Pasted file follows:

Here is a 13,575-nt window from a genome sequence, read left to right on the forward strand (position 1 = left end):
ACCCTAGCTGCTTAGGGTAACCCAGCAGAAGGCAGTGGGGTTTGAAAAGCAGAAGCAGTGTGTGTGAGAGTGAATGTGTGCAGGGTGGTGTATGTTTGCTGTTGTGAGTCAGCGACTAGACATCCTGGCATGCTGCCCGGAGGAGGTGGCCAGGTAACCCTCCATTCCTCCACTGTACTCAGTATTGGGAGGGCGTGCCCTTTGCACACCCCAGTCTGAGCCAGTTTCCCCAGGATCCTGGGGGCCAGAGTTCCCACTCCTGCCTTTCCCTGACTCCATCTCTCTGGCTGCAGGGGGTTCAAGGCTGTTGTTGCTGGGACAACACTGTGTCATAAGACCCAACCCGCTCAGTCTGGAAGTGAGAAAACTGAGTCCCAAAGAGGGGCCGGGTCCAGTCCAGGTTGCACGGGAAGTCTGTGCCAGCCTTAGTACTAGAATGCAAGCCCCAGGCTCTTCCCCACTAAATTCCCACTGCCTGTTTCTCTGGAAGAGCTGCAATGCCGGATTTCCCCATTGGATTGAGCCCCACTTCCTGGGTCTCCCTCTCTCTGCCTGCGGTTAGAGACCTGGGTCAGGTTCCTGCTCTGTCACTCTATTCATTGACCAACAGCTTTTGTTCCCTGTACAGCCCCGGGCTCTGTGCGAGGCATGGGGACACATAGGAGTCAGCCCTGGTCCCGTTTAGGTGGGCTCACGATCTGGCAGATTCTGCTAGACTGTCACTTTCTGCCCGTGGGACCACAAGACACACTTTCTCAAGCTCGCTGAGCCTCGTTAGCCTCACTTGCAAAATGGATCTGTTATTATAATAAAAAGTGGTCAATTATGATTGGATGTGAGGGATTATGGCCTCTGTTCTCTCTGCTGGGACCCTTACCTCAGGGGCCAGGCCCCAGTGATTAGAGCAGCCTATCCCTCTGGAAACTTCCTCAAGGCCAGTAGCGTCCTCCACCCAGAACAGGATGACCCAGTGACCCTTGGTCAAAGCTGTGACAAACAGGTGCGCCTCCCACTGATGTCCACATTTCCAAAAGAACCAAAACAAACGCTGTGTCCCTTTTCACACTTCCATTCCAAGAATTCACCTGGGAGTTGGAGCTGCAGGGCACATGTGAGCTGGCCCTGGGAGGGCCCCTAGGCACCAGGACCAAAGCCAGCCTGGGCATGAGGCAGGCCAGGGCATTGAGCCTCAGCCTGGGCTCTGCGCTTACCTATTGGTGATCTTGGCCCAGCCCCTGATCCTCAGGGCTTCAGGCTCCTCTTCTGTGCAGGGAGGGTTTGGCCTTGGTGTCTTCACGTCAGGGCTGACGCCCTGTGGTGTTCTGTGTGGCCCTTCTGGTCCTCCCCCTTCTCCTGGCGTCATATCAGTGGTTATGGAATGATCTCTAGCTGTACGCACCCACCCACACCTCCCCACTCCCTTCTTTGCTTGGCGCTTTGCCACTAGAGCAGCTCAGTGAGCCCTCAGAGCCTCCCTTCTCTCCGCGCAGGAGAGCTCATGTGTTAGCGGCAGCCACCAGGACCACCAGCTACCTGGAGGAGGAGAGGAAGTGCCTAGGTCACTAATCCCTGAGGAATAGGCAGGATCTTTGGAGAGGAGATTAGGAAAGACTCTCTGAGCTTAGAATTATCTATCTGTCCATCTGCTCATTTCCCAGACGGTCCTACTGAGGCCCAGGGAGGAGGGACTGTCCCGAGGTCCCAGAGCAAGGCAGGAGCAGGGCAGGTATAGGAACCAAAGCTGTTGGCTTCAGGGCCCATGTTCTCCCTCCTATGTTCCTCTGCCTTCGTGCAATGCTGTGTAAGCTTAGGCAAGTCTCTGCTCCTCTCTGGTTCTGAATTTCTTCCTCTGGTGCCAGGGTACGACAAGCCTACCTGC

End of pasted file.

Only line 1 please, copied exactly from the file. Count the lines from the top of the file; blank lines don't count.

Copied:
Here is a 13,575-nt window from a genome sequence, read left to right on the forward strand (position 1 = left end):